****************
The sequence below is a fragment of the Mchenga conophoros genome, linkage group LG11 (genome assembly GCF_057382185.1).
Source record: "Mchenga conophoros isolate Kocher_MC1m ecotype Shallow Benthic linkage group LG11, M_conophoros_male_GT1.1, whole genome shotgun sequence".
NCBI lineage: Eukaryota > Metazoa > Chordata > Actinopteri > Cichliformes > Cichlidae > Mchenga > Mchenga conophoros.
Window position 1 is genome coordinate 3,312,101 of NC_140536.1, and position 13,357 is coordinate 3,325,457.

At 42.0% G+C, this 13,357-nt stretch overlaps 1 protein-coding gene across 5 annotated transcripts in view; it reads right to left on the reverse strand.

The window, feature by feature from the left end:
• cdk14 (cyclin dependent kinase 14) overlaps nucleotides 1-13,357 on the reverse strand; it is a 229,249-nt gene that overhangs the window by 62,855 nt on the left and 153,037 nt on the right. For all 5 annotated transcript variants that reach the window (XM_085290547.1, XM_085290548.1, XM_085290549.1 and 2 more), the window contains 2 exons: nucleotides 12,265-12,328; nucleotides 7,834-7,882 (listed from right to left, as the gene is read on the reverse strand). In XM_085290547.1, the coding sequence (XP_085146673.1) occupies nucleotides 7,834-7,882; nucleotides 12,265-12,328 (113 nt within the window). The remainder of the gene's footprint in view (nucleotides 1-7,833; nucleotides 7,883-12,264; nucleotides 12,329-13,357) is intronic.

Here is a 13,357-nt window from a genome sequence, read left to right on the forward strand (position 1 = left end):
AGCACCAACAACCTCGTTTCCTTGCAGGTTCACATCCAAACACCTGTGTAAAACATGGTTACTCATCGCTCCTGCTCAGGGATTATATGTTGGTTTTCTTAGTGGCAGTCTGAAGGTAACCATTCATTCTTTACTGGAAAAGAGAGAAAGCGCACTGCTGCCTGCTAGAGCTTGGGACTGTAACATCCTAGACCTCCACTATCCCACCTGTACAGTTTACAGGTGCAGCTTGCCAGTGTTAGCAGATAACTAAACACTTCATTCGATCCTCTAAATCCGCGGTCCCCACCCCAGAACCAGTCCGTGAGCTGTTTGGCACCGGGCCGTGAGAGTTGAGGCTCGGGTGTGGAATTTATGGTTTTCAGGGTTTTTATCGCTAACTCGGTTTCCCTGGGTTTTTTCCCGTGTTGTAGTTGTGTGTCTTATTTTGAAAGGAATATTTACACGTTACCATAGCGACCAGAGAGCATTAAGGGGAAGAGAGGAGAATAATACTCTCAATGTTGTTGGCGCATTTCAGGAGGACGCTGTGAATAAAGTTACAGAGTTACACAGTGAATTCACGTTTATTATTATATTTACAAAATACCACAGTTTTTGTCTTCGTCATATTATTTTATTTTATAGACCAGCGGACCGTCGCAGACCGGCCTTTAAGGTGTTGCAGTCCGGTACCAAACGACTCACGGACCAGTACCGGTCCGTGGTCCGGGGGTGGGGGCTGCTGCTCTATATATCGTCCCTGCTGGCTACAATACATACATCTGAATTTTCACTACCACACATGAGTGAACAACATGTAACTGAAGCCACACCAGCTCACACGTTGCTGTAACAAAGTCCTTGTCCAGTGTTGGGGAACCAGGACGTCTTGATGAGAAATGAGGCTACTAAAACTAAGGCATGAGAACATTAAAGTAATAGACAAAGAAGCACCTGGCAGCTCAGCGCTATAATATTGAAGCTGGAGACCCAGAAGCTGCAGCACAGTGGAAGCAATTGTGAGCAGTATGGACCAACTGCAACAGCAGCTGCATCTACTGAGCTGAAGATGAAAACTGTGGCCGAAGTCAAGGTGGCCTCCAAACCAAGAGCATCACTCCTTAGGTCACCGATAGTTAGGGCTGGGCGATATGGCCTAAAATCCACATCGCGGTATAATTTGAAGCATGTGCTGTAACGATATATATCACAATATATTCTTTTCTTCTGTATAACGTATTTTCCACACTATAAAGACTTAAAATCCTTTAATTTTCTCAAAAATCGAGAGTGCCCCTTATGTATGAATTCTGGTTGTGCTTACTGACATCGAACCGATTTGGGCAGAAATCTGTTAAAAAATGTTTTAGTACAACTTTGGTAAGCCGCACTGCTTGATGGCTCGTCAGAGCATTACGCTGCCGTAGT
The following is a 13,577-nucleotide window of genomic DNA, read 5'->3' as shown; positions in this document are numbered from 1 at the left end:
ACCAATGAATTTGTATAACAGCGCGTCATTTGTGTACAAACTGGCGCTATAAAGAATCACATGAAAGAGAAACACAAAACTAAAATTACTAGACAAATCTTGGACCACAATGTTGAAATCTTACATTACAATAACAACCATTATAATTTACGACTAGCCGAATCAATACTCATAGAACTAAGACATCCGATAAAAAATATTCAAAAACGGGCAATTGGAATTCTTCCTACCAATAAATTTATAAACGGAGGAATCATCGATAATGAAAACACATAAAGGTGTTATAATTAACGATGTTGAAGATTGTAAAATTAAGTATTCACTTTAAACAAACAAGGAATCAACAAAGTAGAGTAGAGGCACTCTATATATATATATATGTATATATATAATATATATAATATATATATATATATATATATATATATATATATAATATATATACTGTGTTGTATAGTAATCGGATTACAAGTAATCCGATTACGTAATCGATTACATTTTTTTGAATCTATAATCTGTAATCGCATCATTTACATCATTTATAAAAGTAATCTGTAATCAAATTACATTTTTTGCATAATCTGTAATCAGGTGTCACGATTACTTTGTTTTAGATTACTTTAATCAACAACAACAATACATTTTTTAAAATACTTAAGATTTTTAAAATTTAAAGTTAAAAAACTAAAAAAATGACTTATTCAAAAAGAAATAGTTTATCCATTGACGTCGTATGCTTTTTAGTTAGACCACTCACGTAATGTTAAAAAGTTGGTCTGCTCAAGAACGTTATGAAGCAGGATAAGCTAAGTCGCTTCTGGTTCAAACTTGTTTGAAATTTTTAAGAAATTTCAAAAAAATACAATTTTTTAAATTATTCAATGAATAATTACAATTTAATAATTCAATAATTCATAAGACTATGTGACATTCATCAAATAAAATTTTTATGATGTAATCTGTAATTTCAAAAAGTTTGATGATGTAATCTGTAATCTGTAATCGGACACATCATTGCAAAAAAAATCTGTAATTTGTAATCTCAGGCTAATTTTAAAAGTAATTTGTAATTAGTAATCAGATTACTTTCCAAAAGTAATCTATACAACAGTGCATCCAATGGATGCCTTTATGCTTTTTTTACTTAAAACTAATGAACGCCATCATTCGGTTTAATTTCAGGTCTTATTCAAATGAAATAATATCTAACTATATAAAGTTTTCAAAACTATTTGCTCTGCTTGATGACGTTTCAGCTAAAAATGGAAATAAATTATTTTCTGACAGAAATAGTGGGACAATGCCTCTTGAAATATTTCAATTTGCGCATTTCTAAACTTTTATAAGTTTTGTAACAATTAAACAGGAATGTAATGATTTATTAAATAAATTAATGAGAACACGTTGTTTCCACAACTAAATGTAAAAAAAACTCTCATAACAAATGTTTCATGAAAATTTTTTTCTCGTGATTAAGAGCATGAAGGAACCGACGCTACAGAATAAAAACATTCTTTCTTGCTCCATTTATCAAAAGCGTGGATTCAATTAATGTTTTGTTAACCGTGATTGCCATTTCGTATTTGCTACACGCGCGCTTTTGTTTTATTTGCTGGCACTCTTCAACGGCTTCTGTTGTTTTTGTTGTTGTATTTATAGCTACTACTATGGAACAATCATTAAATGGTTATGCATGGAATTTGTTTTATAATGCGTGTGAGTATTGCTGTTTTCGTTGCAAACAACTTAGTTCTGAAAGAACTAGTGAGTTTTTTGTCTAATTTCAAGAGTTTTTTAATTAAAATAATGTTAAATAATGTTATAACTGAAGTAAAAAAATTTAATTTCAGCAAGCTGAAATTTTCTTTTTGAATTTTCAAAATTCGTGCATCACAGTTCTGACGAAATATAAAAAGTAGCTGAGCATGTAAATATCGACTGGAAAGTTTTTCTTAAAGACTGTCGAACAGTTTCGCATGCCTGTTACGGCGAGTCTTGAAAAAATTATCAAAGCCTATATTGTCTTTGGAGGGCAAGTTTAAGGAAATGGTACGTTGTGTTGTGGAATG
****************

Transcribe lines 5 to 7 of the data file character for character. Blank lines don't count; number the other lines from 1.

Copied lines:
At 42.0% G+C, this 13,357-nt stretch overlaps 1 protein-coding gene across 5 annotated transcripts in view; it reads right to left on the reverse strand.

The window, feature by feature from the left end:
• cdk14 (cyclin dependent kinase 14) overlaps nucleotides 1-13,357 on the reverse strand; it is a 229,249-nt gene that overhangs the window by 62,855 nt on the left and 153,037 nt on the right. For all 5 annotated transcript variants that reach the window (XM_085290547.1, XM_085290548.1, XM_085290549.1 and 2 more), the window contains 2 exons: nucleotides 12,265-12,328; nucleotides 7,834-7,882 (listed from right to left, as the gene is read on the reverse strand). In XM_085290547.1, the coding sequence (XP_085146673.1) occupies nucleotides 7,834-7,882; nucleotides 12,265-12,328 (113 nt within the window). The remainder of the gene's footprint in view (nucleotides 1-7,833; nucleotides 7,883-12,264; nucleotides 12,329-13,357) is intronic.